This miniarticle deals with the much celebrated Friedmann equation of cosmological expansion. In Part 3 of this miniseries, we had a brief look at the cosmological energy density parameter as a function of the expansion factor (a):
This naturally leads on to the Friedmann equation for the expansion rate of the universe over time:
Formidable as it looks, it is actually quite simple to understand, if taken step by step:
is the rate of change of the expansion factor per unit expansion factor. Recall that the expansion factor a is the ratio between how much expansion has happened at any time and the amount of expansion today. The present value of a = 1 and at the Big Bang it was zero.
is somewhat like expressing your car's speed as a fraction of the distance covered. If you drive at a a constant speed, the fraction will shrink as distance covered gets larger. The reason for this unusual ratio will soon become apparent.
(pronounced Hnaughtbar) is the Hubble constant, the present expansion rate of the universe. Note that a and all the Ωs are dimensionless, so adot and H_{0}bar must have the same units, which is inverse time (time^{1}). The bar is just to indicate that it is a normalized expansion rate and not the conventional H_{0} expressed in conventional units (Km s^{1} Mpc^{1}), where Mpc is Megaparsec.
The square root is a function of the expansion factor and shrinks as a grows larger. Ω is the present total energy density parameter, where Ω = Ω_{m}+ Ω_{r }+ Ω_{v} ≈ 1, meaning that the total energy density is very close to the critical density, giving a flat universe.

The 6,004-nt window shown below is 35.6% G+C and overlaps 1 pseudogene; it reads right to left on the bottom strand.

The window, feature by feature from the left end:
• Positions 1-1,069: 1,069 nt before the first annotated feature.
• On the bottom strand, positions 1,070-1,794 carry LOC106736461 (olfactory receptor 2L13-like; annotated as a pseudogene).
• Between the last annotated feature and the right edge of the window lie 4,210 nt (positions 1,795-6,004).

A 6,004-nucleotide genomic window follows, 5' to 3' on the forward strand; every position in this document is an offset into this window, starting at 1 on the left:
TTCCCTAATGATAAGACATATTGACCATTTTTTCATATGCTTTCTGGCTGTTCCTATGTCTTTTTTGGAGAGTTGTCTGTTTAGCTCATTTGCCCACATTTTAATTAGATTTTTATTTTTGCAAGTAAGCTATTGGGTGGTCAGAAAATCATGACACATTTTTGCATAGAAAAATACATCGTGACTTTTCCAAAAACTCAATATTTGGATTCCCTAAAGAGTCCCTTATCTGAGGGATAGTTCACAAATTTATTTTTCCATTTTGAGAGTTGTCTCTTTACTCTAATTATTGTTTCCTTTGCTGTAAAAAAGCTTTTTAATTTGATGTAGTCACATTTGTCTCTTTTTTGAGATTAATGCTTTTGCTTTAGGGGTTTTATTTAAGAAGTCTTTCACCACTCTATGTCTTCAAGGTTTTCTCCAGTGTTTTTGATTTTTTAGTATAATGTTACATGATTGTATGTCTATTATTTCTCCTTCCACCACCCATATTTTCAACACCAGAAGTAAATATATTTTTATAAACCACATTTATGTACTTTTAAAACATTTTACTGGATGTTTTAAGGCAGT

The other values inside the square root have been discussed in Part 3 and will just be briefly noted: Ω_{m}, Ω_{r}, Ω_{v} are mass energy density, radiation energy density and vacuum energy density respectively.
So what does the Friedmann equation really tell us? (We will reproduce it here, otherwise it tends to scroll off the top...)
The graph below plots the value of the square root as a function of a and the constants: Ω_{r }= 0.001, Ω_{m}= 0.2999, Ω_{v} = 0.7 (so that Ω = 1). For the individual components, it was calculated as if only that component is present, e.g., for matter density, the purple curve, SQRT(Ω_{m}/a^{3}) was plotted.
When a << 1, Ω_{r}/a^{4} (radiation energy density, the dark blue curve) dominated the expansion. A fraction with a very small value to the power 4 below the line can result in a very large value. Due to the scale requirements, it's not very visible on the graph, but just look at the relative slopes and you can easily see that the radiation part will dominate all else for very small a.
As a became larger then about 0.05 (crossover also not visible on the scale of the graph), matter density started to dominate, because Ω_{m}>> Ω_{r}. According to our best knowledge, this matter domination phase lasted for more than half the history of the universe.
As a grows larger than about 0.8, and if vacuum energy density is around Ω_{v} = 0.7, it starts to dominate the value inside the square root. It is easy to see that the other terms under the root get 'diluted' by a > 1. Actually, the square root part will approach the constant value: sqrt(Ω_{v}) asymptotically as a grows very large.
So much for the right hand side of the Friedmann equation. What does this tell us about the left hand side?
On the left hand side, a, however large, still features below the line. The only way that the left side can also achieve constancy for large a, is for the expansion rate (adot) to change in the same sense and magnitude (increasing or decreasing) than what a does.
This explains how the universe could gradually go over from an initially decreasing expansion rate to an increasing expansion rate, provided that there is vacuum energy (a.k.a. dark energy) with positive density.
Does all this tend to bend the mind a bit? Do not feel alone! The cosmology part of the website Relativity 4 Engineers attempts to make it more digestible for engineers. Or you can read Peebles or Peacock (postgrad physical cosmology books)...
Next  how to plot a cosmological expansion curve, using the Friedmann equation...

Re: Cosmology Equations Part 4